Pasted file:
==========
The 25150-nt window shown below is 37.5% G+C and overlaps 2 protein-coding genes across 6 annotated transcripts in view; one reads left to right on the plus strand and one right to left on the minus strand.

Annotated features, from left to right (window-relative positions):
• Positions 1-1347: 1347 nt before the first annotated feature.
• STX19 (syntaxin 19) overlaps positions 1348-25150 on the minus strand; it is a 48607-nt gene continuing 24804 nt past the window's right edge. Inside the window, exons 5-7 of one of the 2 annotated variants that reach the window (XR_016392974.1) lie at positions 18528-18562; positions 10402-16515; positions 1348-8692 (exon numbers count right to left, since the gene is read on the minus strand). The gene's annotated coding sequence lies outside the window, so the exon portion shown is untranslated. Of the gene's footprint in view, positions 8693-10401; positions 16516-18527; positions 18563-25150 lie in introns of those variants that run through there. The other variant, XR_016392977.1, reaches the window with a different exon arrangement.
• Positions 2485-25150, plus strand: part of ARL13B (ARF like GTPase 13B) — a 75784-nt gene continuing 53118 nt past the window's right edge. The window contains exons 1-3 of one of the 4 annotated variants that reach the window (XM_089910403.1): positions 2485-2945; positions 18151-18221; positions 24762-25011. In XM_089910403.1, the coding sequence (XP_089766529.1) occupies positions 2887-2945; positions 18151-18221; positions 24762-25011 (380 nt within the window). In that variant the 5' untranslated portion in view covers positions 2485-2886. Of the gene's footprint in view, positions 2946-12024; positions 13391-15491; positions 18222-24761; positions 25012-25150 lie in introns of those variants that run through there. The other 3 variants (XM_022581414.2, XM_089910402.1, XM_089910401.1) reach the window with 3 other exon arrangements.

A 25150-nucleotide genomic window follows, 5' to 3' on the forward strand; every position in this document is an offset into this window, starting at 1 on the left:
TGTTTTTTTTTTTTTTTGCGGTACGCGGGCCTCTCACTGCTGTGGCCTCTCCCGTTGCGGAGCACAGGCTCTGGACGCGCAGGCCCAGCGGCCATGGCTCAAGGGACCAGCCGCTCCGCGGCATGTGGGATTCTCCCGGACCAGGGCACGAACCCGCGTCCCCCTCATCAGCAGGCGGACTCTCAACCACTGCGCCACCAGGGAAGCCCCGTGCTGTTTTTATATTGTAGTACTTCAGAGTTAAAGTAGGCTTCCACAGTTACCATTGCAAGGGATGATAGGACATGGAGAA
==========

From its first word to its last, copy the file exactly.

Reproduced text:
The 25150-nt window shown below is 37.5% G+C and overlaps 2 protein-coding genes across 6 annotated transcripts in view; one reads left to right on the plus strand and one right to left on the minus strand.

Annotated features, from left to right (window-relative positions):
• Positions 1-1347: 1347 nt before the first annotated feature.
• STX19 (syntaxin 19) overlaps positions 1348-25150 on the minus strand; it is a 48607-nt gene continuing 24804 nt past the window's right edge. Inside the window, exons 5-7 of one of the 2 annotated variants that reach the window (XR_016392974.1) lie at positions 18528-18562; positions 10402-16515; positions 1348-8692 (exon numbers count right to left, since the gene is read on the minus strand). The gene's annotated coding sequence lies outside the window, so the exon portion shown is untranslated. Of the gene's footprint in view, positions 8693-10401; positions 16516-18527; positions 18563-25150 lie in introns of those variants that run through there. The other variant, XR_016392977.1, reaches the window with a different exon arrangement.
• Positions 2485-25150, plus strand: part of ARL13B (ARF like GTPase 13B) — a 75784-nt gene continuing 53118 nt past the window's right edge. The window contains exons 1-3 of one of the 4 annotated variants that reach the window (XM_089910403.1): positions 2485-2945; positions 18151-18221; positions 24762-25011. In XM_089910403.1, the coding sequence (XP_089766529.1) occupies positions 2887-2945; positions 18151-18221; positions 24762-25011 (380 nt within the window). In that variant the 5' untranslated portion in view covers positions 2485-2886. Of the gene's footprint in view, positions 2946-12024; positions 13391-15491; positions 18222-24761; positions 25012-25150 lie in introns of those variants that run through there. The other 3 variants (XM_022581414.2, XM_089910402.1, XM_089910401.1) reach the window with 3 other exon arrangements.

A 25150-nucleotide genomic window follows, 5' to 3' on the forward strand; every position in this document is an offset into this window, starting at 1 on the left:
TGTTTTTTTTTTTTTTTGCGGTACGCGGGCCTCTCACTGCTGTGGCCTCTCCCGTTGCGGAGCACAGGCTCTGGACGCGCAGGCCCAGCGGCCATGGCTCAAGGGACCAGCCGCTCCGCGGCATGTGGGATTCTCCCGGACCAGGGCACGAACCCGCGTCCCCCTCATCAGCAGGCGGACTCTCAACCACTGCGCCACCAGGGAAGCCCCGTGCTGTTTTTATATTGTAGTACTTCAGAGTTAAAGTAGGCTTCCACAGTTACCATTGCAAGGGATGATAGGACATGGAGAA